Sito Narcisse, chief of secondary schools in Washington, D.C., was chosen as East Baton Rouge Parish superintendent Thursday night, edging out the local favorite, interim Superintendent Adam Smith.

The vote was 5-4. Here's how it broke down:

For Narcisse: Board members Mark Bellue, Jill Dyason, Mike Gaudet, Dadrius Lanus and Evelyn Ware-Jackson.

For Smith: Connie Bernard, Dawn Collins, Tramelle Howard and David Tatman.

Narcisse and Smith were the only two candidates who were nominated. A third finalist, Marla Sheppard, deputy superintendent of Kansas City Public Schools, did not get a nomination.

Before the board selected Narcisse, a parade of speakers — including board members Bernard and Collins — spoke Thursday laying out Smith's strong qualities. Many online commenters did the same.

"He has a proven record of moving our schools here. He's done it here," Collins said of Smith.

A 24-year veteran of the school district, Smith on Thursday tried to position himself as someone who would be a change agent, saying his inside knowledge puts him in a strong position to carry those changes out.

“I consider myself an outsider with an insider perspective. I understand we can't maintain the status quo,” Smith said.

But others said the district needs new leadership.

"I am tired of all the broken promises, miscommunication and my children being failed in their education," said Lacey Ranges, a parent of 6 children in the school system.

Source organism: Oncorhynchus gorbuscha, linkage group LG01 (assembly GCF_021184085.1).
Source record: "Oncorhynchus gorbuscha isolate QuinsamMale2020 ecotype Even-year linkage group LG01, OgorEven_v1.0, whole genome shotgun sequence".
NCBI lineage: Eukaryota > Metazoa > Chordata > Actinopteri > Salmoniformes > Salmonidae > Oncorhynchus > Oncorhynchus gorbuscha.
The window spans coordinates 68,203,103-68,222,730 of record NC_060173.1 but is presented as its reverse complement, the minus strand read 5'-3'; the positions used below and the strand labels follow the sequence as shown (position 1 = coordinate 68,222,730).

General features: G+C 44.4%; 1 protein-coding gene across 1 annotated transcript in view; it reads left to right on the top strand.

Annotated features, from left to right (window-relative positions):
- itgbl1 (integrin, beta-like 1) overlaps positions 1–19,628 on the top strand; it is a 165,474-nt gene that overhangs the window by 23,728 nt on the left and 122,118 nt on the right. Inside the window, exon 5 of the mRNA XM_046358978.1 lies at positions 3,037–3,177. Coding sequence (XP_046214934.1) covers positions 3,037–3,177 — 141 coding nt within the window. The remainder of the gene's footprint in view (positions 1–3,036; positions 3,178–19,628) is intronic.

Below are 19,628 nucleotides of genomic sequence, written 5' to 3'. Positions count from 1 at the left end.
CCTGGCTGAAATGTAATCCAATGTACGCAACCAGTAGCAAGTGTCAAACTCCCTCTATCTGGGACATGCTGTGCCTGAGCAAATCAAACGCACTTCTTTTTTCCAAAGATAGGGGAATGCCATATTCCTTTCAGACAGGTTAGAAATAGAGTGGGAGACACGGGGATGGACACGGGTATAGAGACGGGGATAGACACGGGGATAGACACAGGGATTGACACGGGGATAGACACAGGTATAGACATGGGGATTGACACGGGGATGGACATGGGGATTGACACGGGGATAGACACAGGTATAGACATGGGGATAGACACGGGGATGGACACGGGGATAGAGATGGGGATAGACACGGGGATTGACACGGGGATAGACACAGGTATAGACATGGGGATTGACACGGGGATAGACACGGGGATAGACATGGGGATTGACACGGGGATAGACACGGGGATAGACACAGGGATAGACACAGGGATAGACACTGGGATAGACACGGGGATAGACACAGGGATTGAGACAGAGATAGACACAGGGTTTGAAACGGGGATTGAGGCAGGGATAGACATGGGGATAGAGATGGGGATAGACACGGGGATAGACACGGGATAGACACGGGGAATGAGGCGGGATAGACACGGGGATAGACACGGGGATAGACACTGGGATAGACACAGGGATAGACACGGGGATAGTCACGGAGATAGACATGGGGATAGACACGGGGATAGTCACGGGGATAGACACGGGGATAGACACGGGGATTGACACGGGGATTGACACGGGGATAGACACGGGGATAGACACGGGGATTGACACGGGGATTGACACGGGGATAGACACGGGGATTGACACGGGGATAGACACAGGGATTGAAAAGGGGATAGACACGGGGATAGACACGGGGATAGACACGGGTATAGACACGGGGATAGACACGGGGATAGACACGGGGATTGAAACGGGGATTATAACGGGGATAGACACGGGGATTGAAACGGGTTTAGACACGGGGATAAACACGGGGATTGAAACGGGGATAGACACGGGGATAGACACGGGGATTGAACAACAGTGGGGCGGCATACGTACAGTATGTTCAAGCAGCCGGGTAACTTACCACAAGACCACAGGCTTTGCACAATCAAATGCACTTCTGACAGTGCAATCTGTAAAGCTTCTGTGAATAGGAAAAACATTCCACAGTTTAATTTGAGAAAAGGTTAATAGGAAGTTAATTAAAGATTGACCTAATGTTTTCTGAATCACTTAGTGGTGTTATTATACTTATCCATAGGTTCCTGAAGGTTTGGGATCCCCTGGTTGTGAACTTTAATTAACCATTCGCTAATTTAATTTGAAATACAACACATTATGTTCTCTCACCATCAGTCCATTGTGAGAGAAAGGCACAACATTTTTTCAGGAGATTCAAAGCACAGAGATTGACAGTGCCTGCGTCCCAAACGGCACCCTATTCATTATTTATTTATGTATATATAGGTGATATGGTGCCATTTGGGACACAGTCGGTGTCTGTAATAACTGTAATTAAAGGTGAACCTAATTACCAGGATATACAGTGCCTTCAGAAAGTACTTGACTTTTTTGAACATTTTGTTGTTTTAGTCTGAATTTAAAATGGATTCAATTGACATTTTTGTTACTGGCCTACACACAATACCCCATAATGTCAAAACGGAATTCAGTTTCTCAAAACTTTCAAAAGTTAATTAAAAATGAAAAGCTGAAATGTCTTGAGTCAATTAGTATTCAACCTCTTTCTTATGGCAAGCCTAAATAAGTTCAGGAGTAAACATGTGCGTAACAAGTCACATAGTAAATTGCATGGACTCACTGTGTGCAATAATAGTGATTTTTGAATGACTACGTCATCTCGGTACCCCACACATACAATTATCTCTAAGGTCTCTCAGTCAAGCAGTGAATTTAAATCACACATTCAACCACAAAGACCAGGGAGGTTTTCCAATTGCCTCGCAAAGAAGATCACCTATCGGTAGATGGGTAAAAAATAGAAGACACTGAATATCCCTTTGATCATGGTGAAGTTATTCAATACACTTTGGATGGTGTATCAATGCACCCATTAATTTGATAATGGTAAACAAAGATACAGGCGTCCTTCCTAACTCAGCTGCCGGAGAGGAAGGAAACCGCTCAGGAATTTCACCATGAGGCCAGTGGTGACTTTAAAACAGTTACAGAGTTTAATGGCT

Lanus, who voted for Narcisse, said too many students in Baton Rouge are falling short and it's time to look elsewhere.

“Every time we say we want change, but every time changes come knocking at our door, we turn away," Lanus said.

Narcisse, who was not present Thursday, issued a statement immediately after the vote.

“I am excited to jump in on day one and begin the work of transforming this district into one that is focused on students first, supports and recognizes educators for the professionals they are, and is responsive to the needs of our community,” Narcisse said. “I am all in and I can’t wait to continue connecting with and learning from the amazing students, educators, and families in this district so that we can make this a school system that meets every student’s needs.”

Narcisse has spent a lot of his career in leadership roles in larger school districts. He has spent the past 17 months as chief of secondary schools in the public school district in Washington. D.C. Before that, he served as chief of schools for Nashville, Tennessee, public schools, which have about 85,000 students, as well as four year as associate superintendent in the Prince George’s County, Maryland school system which has almost 130,000 students.

As the vote on a superintendent approached, local leaders and advocacy groups sent letters to board members urging them how to vote.

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On Wednesday, more than 40 parents and community leaders sent a letter urging the board to promote Smith.

“We are in unprecedented times and the detriment of someone from outside our community coming in is not something we can bear at this time,” said the letter.